How Is Observation Different From Imagination? - Best Essay Writing Service Reviews Reviews | Get Coupon Or Discount 2016
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How is observation different from imagination?

The American Heritage dictionary defines observation as the “act of noting and recording something, such as a phenomenon with instruments”. It relies on any one of our five senses to infer ideas through a systematic thought process. On the other hand, imagination is mental imaging. Although it is based on founded concepts, it is geared more towards creative thinking. Chapter 4 Question 4: Describe three common temperature scales. What fixed points are used to calibrate them? The three most common temperature scales are the Fahrenheit Scale, the Centigrade Scale, and the Kelvin Scale (www. thermometricscorp.com).

Fahrenheit is the temperature reference used in the United States. Its freezing point is at 32 degrees while its boiling point is at 212 degrees. The Centigrade Scale, or otherwise known as the Celsius Scale, is easily calibrated at 0 degrees to freeze and 100 degrees to boil. While the Kelvin Scale shares the same points as its Centigrade brother, the Kelvin Scale 0 point is considered absolute. Absolute zero is the lowest possible temperature point that translates to -273. 15 degrees (www. thermometricscorp. com). This is the reason why the Kelvin Scale is also known as the “Absolute Temperature Scale”.

Chapter 2 Question 7: According to Newton what are the two types of motion in the Universe? How did this view differ from those of previous scholars? Newton’s first law of motion (Henderson, 2007) is simply the movement of an object in a constant fashion unless otherwise redirected by another object that crosses it path. So say an arrow is shot, its movement will stay constant on its path unless otherwise deflected. His second law focuses on the impact of external force on an object, whether by pulling or pushing. The acceleration, path and quality of motion depend on force applied to the object.

These two laws differ from what Aristotle claimed that motion is all “natural” (www. scienceclarified. com). A rock falls to the ground because rocks belong on the ground. And object heated rise to the air because the sun is hot therefore heat always rises. Chapter 23 Question 3: What is the difference between a dominant and a recessive gene? A dominant gene is one that produces the same phenotype even when its allele is not identical. A recessive gene then is otherwise defective. It is not enough to maintain a trait structure in an organism (Wassenaar, 2007).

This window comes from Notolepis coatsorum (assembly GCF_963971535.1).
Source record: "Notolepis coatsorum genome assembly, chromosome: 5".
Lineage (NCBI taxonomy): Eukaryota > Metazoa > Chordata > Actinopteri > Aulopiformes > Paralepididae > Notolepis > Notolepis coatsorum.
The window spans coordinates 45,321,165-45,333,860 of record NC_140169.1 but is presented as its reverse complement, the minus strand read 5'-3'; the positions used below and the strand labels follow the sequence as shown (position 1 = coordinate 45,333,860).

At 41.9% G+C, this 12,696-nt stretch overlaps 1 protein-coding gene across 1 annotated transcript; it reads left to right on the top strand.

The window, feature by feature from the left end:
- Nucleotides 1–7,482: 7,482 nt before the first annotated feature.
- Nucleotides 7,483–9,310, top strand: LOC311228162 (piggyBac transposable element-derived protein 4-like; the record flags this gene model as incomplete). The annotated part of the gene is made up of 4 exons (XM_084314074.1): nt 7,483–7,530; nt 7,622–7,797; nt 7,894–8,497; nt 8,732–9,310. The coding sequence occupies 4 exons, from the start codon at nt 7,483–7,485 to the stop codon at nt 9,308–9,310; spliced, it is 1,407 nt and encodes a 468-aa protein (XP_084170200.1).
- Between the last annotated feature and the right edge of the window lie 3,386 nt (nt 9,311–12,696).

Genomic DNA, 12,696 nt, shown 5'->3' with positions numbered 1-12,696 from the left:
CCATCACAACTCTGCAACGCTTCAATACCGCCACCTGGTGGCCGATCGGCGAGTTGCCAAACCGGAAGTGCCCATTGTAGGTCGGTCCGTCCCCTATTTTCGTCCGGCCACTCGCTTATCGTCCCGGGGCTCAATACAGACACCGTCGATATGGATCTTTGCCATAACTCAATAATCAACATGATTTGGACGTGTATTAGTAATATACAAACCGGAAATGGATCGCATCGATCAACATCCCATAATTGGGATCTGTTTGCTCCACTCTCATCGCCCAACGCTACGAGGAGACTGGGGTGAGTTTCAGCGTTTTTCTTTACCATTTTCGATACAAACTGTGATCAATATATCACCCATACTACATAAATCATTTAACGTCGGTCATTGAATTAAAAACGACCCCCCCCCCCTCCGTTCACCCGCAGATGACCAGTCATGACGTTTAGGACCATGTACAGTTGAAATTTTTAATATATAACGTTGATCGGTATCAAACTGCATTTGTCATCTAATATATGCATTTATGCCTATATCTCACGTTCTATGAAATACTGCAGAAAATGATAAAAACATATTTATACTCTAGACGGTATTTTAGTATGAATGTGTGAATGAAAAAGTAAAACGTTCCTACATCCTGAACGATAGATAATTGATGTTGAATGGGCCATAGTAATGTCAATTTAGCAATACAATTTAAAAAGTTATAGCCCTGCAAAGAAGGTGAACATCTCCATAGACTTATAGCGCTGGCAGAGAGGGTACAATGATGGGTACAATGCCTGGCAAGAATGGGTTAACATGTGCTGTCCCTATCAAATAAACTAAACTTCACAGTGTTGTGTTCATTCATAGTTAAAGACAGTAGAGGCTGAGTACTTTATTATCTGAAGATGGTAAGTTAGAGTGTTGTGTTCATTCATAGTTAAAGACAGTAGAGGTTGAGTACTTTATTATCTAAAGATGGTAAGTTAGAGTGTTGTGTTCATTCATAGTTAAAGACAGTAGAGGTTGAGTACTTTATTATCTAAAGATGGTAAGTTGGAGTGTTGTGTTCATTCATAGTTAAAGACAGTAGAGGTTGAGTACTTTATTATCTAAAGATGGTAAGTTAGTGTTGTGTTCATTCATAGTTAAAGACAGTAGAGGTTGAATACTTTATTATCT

As the names imply, it is the dominant gene that defines the genetic trait of an organism. Chapter 24 Question 5: What is a genetic disease? Give an example. A genetic disease is caused by abnormalities in the genetic make-up of an individual. There are four subtypes of such diseases, single-gene, multi-factorial, chromosomal and mitochondrial (Human Genome Project Information, 2003). A genetic disease, regardless of type happens usually during conception. One of the most common conditions is Down Syndrome. It is a condition where the presence of an extra 21st chromosome lowers the development of mental ability.

Chapter 5 Question 11: Under what circumstances can a magnetic field produce electric charge? Only a fluctuating magnetic field can produce an electric charge (Stern & Peredo, 2004). The voltage created from the fluctuation produces current that then creates an electric charge. Otherwise a steady magnetic field remains dormant. Chapter 6 Question 16: Describe the Doppler Effect. Give an example of how you can experience this effect. The Doppler Effect is the change in frequency and wavelength of waves as a result of motion of the source (Russell, 2007). It was named after Christian Doppler who introduced this phenomenon in 1842.

The most common example is the sound of an ambulance siren that goes from a low tone to a high tone and vibrates while in motion.

References

American Heritage Dictionary Online (2007 edition). ‘Act of noting and recording something, such as a phenomenon with instruments’. Retrieved on February 7, 2008 from www. Answers. com Thermometrics Corporation (1995-2010 copy write). ‘Fahrenheit scale, Centigrade Scale, Kelvin Scale’. Retrieved on February 7, 2008 from www. thermometricscorp. com Henderson, T. (2007). ‘Newton’s first law of motion’. The Physics Classroom Tutorial Encyclopedia of Science (2007).

‘Aristotle claimed that motion is all “natural”. Laws of Motion (History). Retrieved on February 7, 2008 from www. scienceclarified. com Wassenaar, T. (2007). “Trait structure in an organism’. Recessive and Dominant Gene Action. Ask a Scientist Human Genome Project Information (2003). ‘Four types of such diseases’. Retrieved on February 7, 2008 from www. genomics. energy. gov Stern, D. and Peredo, M (2004). ‘Fluctuating magnetic field’. FAQ: Exploration of the Earth’s Magnetic Sphere Russell, D. (2007). ‘Change in frequency and wavelength’. The Doppler Effect and Sonic Booms.

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